If you watched the video from the start of the article you know that Tolkien fans aren’t buying it. Ignoring the politics-driven “death of the author but not really because we totally want you believe he meant this” drivel the changes are because they don’t actually want to do the Middle Earth history. The franchise is still hot, the Peter Jackson movies still beloved, and after the mess that was the remaining season of Game Of Thrones with fans still enamored with the seasons that had books to adapt they see this as a way to get their story out. It isn’t about continuing the story or being true to the lore, it’s a cheap marketing gimmick to get people to check out their version in the hopes that you’ll love it and forget the original. Whether they have issues with the original works in the same way Moore seems to have had issues with the classic Larson series I couldn’t say, but it’s obvious they have an original idea to tell but no faith that they can sell it. Therein lies the big problem.

If they don’t have faith in it, why should I? Can I get interested in this show knowing it not only is preventing a proper remake from being made, but seems to be outright hostile to the story l loved? If the show had been called Rings Of Power and not tied to Tolkien directly could it actually make fans of high fantasy curious enough to check it out even if they think its a knockoff? Just Some Guy noted that there are plenty of popular Tolkien knockoffs and it’s no different than any other product inspired by another work. Super Dimension Fortress Macross doesn’t get negatively critiqued for being the same drama as Mobile Suit Gundam and the later is a multiversal franchise, sometimes retelling the same plot as the first show and others going right off the rails. (Compare Gundam Seed and G-Gundam to the original and you’ll see what I mean.) They don’t trust their own ideas will get an audience so they use a famous name to get it out there with no concern for the fans. I hear that the creators of Voltron: Legendary Defender fought with Dreamworks because they didn’t want to do a show like the original Voltron/GoLion so they didn’t. I wonder how many fans of the new version didn’t like the original? I KNOW that’s the case with the Battlestar Galactica remake and that’s the best hope for Rings Of Power, but if they don’t care, why should I?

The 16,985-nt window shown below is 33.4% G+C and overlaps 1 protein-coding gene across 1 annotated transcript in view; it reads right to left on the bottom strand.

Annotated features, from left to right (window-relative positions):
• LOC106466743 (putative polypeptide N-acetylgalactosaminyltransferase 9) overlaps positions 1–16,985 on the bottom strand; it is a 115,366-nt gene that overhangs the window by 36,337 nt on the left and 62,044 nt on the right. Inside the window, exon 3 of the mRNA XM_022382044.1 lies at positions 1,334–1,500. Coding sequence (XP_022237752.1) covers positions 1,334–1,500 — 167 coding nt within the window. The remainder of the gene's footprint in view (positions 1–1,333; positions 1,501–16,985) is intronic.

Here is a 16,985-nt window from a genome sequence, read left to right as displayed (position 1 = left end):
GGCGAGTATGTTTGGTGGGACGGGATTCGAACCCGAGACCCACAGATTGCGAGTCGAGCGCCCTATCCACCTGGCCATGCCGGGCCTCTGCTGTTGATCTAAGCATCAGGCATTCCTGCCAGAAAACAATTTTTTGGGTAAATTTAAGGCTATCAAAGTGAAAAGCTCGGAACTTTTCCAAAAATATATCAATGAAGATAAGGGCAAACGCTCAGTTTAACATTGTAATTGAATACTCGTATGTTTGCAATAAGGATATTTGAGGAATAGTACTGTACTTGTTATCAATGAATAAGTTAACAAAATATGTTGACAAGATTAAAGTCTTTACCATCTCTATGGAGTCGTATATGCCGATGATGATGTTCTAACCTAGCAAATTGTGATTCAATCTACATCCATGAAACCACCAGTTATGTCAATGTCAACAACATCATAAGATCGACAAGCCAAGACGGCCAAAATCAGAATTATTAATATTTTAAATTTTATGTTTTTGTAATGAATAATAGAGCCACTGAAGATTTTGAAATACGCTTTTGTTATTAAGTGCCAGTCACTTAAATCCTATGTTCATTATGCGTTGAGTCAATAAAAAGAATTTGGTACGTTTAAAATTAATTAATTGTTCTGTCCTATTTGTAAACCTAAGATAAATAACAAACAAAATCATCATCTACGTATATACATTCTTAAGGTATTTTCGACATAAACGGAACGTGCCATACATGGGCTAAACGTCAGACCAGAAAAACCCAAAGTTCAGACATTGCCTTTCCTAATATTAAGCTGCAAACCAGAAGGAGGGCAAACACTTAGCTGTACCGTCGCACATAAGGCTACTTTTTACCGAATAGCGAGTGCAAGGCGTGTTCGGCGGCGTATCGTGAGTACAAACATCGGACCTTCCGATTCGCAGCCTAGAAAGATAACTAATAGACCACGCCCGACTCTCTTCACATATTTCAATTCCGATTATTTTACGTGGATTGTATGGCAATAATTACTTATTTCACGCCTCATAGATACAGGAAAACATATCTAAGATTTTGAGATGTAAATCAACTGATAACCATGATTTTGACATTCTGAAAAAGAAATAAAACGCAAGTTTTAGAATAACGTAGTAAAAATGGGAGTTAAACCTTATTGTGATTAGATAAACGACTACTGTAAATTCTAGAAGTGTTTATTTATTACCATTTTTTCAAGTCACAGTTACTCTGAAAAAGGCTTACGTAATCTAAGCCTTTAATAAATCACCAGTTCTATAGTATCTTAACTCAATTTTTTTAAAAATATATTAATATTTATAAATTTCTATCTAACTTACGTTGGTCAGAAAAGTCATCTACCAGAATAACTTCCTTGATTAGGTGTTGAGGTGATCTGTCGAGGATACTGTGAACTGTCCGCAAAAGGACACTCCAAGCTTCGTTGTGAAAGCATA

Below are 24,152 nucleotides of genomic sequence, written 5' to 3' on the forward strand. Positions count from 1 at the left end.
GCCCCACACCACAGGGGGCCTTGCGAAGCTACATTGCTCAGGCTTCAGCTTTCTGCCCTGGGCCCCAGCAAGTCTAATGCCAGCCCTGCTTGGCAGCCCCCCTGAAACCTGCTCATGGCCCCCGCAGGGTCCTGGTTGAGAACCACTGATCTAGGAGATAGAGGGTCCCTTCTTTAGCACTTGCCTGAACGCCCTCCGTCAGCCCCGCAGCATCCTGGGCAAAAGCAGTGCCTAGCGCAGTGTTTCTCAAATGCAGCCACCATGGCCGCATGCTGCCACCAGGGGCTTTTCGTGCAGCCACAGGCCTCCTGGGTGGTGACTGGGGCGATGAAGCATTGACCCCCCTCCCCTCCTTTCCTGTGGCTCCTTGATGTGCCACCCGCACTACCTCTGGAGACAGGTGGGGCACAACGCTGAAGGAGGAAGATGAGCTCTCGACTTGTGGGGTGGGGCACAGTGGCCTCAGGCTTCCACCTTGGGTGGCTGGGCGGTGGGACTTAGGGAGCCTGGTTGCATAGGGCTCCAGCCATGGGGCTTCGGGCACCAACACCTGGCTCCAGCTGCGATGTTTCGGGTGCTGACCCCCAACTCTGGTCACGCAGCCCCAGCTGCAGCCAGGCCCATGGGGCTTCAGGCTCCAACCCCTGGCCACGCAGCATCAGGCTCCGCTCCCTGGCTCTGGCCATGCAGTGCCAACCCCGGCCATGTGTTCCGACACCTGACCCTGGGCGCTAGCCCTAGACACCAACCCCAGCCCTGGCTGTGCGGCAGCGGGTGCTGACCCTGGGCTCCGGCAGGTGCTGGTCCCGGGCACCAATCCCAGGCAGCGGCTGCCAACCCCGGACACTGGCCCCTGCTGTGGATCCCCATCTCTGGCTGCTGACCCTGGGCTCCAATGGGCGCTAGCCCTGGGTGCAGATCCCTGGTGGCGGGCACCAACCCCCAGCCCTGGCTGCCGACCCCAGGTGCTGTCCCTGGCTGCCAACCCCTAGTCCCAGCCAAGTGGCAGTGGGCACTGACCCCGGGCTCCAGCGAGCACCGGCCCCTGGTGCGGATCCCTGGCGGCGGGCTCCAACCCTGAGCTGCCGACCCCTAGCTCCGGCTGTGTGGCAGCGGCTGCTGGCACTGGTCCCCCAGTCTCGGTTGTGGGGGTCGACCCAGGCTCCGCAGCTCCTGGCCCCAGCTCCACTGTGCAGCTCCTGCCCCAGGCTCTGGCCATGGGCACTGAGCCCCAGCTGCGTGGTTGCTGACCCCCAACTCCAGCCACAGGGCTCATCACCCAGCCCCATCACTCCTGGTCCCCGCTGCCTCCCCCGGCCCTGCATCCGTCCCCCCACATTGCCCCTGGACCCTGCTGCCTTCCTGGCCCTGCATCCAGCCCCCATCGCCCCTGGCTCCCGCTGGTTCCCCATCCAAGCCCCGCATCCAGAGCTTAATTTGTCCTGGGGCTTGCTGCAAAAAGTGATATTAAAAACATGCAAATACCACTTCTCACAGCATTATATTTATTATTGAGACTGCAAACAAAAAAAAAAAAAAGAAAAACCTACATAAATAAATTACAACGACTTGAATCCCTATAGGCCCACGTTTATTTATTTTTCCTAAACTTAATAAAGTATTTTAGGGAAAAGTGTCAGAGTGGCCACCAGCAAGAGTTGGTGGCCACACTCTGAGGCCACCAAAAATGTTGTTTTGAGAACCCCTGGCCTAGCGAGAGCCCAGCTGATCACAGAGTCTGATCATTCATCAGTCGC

I didn’t watch the Galactica remake because it bared no resemblance to the original outside of some surface dressing and that’s just how fans are approaching Rings Of Power, which could easily be the name of a Sonic The Hedgehog series really. While this was nothing new prior to Moore’s re-imagining the success of that show opened the floodgates to the studios not caring, and allowing storytellers who didn’t care about the original to use that marketing gimmick themselves to get their own stories out. The fact that Hollywood seems to have been taken over by ideologues wouldn’t be an issue if that door gate hadn’t been open. Let original stories be original stories and properties. We the audience love fresh takes and if we didn’t accept new works some of the shows out there that are popular, from Stranger Things to Black Mirror wouldn’t be discussion topics I see all the time. There is room for new works alongside the old, and there’s no excuse not to be inspired by other works. I saw part of a video recently about Japan’s “isekai” genre (think A Connecticut Yankee In King Arthur’s Court only without getting to go home apparently) complaining that the whole genre does the same thing over and over but fans of it don’t seem to mind. If Galactica had been called “Manchine” or something, and Rings Of Power wasn’t given a Tolkien name or either using names from the original would you notice? If not, just do something new and allow fans of the actual product to make something. This may kill any chance of an actual Silmarillion adaptation from being made just like we probably won’t get a proper update of classic Galactica now.

Yet the studios have been told we don’t care about the original being given a fair treatment. It’s led to not-stalgia and mockstalgia, re-imaginings and namesakes, all with no concern for the thing they’re taking names from. It’s a cheap marketing gimmick with little to no understanding why the name became popular enough for them to steal. It’s just they don’t trust their original ideas or don’t like the original and want to do it “better”. Once again, if they don’t care…why should I?

About ShadowWing Tronix

A would be comic writer looking to organize his living space as well as his thoughts. So I have a blog for each goal. :)